Complete streets: Visible counter to Covid recession?
The pandemic’s full negative impact on main streets is unknown, but significant. Many storefronts have closed and small businesses are hurting. We don’t know how many local employers will succumb to the economic hardships that communities have experienced.
Meanwhile, 2020 has been a year of eerily vacant downtowns—at times they resembled apocalyptic movies in which all of the people vanished.
Active storefronts are the primary amenity of main streets across America. Even after a vaccine makes urban places feel safe again, how many people will want to return downtown and stroll down streets with empty storefronts?
Depopulated main streets and empty storefronts could generate a negative feedback loop, causing more businesses to close and discouraging downtown visitors. Many downtowns currently have streets where traffic moves too fast for pedestrian comfort. Fewer pedestrians will make that situation worse—because drivers are prone to drive faster under such conditions.
Cities need to disrupt that feedback loop, and one way is to physically invest in streets to make them look and feel safer and more livable for people outside of cars. Cities can build “complete streets” to slow traffic, ease pedestrian crossings, and improve safety for bicyclists—through protected bike lanes and/or much slower vehicle speeds.
Farmington, a city of 45,000 in northwest New Mexico, is now completing such a project. A four-lane thoroughfare was reduced to two travel lanes, with pedestrian crossing distances cut by 50 percent or more. Two roundabouts were added, slowing traffic speeds to about 15-20 miles per hour. The $9.2 million project adds new lighting, landscaping, and sidewalks, and was “designed to enhance the appearance and appeal of the district by calming traffic, making it more pedestrian friendly and giving it facelift,” according to the Farmington Daily Times.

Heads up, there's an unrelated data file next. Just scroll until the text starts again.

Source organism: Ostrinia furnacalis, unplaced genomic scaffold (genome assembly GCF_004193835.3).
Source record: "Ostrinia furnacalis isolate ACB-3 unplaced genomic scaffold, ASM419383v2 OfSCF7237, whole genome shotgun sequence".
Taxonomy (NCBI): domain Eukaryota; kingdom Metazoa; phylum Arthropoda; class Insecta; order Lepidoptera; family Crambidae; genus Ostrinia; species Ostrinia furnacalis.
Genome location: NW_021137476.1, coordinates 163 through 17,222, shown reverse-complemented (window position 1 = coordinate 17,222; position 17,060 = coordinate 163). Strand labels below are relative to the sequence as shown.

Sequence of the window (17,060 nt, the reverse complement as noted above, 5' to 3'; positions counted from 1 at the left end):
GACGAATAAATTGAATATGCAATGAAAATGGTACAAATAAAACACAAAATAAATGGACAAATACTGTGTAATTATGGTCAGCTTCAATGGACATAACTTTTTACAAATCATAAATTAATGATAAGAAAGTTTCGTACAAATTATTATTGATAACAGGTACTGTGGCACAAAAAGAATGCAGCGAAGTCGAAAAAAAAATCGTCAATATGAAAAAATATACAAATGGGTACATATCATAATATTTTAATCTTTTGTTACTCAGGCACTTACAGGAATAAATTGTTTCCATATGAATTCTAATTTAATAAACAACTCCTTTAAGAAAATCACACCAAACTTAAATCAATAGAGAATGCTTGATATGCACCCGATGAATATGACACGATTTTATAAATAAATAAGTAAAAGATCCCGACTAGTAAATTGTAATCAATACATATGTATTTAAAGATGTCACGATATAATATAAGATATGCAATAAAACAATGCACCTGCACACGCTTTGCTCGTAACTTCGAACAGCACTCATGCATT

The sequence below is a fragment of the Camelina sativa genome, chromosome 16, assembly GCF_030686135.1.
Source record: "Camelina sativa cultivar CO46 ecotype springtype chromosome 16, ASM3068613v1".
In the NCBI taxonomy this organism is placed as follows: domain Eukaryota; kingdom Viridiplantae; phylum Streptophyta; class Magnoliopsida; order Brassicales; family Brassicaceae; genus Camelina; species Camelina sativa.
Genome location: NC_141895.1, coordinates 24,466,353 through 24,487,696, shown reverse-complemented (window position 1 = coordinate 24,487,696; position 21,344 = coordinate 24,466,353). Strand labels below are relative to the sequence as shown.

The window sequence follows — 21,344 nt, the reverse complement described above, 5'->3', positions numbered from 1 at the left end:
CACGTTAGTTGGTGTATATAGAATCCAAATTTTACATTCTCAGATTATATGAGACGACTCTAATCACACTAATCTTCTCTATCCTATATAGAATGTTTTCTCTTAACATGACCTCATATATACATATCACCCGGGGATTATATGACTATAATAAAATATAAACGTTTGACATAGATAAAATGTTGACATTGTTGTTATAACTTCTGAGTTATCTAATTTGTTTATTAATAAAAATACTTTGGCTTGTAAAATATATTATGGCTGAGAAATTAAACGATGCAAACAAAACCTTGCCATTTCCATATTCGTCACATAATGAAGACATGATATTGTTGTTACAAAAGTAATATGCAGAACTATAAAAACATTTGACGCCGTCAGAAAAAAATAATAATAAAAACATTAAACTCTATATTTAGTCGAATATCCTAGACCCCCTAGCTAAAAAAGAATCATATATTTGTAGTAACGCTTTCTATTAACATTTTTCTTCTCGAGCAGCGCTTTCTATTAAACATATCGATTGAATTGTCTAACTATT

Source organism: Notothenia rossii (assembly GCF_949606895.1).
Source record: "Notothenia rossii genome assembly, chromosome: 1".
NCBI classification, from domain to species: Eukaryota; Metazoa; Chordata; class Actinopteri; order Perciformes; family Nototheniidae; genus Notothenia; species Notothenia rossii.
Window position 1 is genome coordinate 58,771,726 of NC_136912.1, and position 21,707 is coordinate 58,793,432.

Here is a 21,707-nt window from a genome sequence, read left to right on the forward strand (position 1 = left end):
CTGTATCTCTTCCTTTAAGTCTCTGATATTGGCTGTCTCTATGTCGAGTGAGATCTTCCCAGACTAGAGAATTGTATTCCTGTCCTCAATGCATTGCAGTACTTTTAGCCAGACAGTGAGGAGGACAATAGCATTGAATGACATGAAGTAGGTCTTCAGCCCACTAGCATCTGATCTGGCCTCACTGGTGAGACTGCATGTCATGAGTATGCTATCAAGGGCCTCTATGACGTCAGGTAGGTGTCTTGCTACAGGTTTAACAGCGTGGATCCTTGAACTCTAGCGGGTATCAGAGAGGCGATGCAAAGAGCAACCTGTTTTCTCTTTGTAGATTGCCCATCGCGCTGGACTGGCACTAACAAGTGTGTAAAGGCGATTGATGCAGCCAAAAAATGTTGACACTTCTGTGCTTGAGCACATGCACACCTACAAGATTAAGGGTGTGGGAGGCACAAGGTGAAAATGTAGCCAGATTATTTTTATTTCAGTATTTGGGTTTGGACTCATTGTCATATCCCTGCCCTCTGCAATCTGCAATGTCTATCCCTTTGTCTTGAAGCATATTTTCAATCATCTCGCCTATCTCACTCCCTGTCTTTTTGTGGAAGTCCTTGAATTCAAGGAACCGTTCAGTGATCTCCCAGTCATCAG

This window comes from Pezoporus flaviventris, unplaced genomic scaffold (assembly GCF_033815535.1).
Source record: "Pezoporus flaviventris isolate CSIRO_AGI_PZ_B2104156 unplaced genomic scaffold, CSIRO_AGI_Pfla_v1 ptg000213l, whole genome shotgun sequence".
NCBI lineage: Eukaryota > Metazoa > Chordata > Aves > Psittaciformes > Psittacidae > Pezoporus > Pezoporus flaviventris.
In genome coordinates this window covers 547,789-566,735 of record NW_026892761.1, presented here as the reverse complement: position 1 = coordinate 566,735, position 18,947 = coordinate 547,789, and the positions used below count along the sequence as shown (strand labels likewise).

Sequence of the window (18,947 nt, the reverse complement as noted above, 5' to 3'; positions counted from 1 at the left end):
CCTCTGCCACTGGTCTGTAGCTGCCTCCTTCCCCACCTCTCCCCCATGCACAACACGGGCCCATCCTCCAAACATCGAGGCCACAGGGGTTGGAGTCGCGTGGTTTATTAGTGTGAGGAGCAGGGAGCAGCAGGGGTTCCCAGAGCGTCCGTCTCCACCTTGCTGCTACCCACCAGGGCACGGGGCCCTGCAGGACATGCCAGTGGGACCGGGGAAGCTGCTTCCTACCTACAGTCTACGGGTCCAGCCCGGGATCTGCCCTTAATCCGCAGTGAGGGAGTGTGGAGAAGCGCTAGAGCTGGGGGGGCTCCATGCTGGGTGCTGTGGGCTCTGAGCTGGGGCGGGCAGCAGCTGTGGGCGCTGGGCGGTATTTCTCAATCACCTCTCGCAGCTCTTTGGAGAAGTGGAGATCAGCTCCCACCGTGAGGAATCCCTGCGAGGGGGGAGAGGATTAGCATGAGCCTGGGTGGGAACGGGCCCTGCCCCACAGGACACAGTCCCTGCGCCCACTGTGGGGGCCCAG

Such projects tend to provide a shot in the arm for downtowns, even in difficult financial times. A main street makeover in Lancaster, California, during the 2008-2009 recession, brought in more than 50 new businesses and generated a positive economic impact of $282 million. Even assuming a much smaller economic impact, a complete street project such as Farmington’s may help the downtown bounce back sooner after the coronavirus.
The timing for Farmington, with the completion during the pandemic, is perfect. The short-term danger of a complete street project is that the construction itself will pose a hardship on businesses. Fortunately, there is a strategy that can minimize the construction impact (in addition to the cost), and that is called “Quick Build.” Quick Build can accomplish many of the goals of complete streets, but projects are semipermanent (lasting 7-10 years, as opposed to 30). But the time and money spent is a small fraction, maybe 25 percent, of a permanent complete street project. If the project works as planned, cities could make it permanent over time.
A complete street has another significant benefit in a recovering economy—it’s a public works project that puts people to work during the construction phase. That’s a win-win.